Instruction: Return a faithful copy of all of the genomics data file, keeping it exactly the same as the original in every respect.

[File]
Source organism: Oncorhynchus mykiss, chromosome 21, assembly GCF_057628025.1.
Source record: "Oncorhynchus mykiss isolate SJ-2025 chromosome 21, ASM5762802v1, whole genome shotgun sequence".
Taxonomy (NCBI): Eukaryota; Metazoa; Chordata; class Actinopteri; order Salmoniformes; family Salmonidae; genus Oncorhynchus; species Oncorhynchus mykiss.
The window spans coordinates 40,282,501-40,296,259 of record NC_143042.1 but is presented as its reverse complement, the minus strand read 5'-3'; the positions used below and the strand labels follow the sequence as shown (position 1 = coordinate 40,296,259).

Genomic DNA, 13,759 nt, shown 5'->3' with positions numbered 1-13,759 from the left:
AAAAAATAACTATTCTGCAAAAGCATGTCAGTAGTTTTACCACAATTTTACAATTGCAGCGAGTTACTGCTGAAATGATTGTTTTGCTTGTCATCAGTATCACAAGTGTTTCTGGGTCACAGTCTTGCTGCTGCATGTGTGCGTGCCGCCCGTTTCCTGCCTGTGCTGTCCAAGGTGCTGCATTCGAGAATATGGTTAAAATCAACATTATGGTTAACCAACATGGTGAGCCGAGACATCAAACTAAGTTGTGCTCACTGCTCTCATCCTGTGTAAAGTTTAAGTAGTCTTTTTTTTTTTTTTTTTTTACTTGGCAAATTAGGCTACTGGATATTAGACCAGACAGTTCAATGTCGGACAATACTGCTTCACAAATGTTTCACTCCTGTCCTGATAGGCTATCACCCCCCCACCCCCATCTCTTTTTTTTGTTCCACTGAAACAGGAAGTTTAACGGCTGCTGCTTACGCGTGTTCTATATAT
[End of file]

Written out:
Source organism: Oncorhynchus mykiss, chromosome 21, assembly GCF_057628025.1.
Source record: "Oncorhynchus mykiss isolate SJ-2025 chromosome 21, ASM5762802v1, whole genome shotgun sequence".
Taxonomy (NCBI): Eukaryota; Metazoa; Chordata; class Actinopteri; order Salmoniformes; family Salmonidae; genus Oncorhynchus; species Oncorhynchus mykiss.
The window spans coordinates 40,282,501-40,296,259 of record NC_143042.1 but is presented as its reverse complement, the minus strand read 5'-3'; the positions used below and the strand labels follow the sequence as shown (position 1 = coordinate 40,296,259).

Genomic DNA, 13,759 nt, shown 5'->3' with positions numbered 1-13,759 from the left:
AAAAAATAACTATTCTGCAAAAGCATGTCAGTAGTTTTACCACAATTTTACAATTGCAGCGAGTTACTGCTGAAATGATTGTTTTGCTTGTCATCAGTATCACAAGTGTTTCTGGGTCACAGTCTTGCTGCTGCATGTGTGCGTGCCGCCCGTTTCCTGCCTGTGCTGTCCAAGGTGCTGCATTCGAGAATATGGTTAAAATCAACATTATGGTTAACCAACATGGTGAGCCGAGACATCAAACTAAGTTGTGCTCACTGCTCTCATCCTGTGTAAAGTTTAAGTAGTCTTTTTTTTTTTTTTTTTTTACTTGGCAAATTAGGCTACTGGATATTAGACCAGACAGTTCAATGTCGGACAATACTGCTTCACAAATGTTTCACTCCTGTCCTGATAGGCTATCACCCCCCCACCCCCATCTCTTTTTTTTGTTCCACTGAAACAGGAAGTTTAACGGCTGCTGCTTACGCGTGTTCTATATAT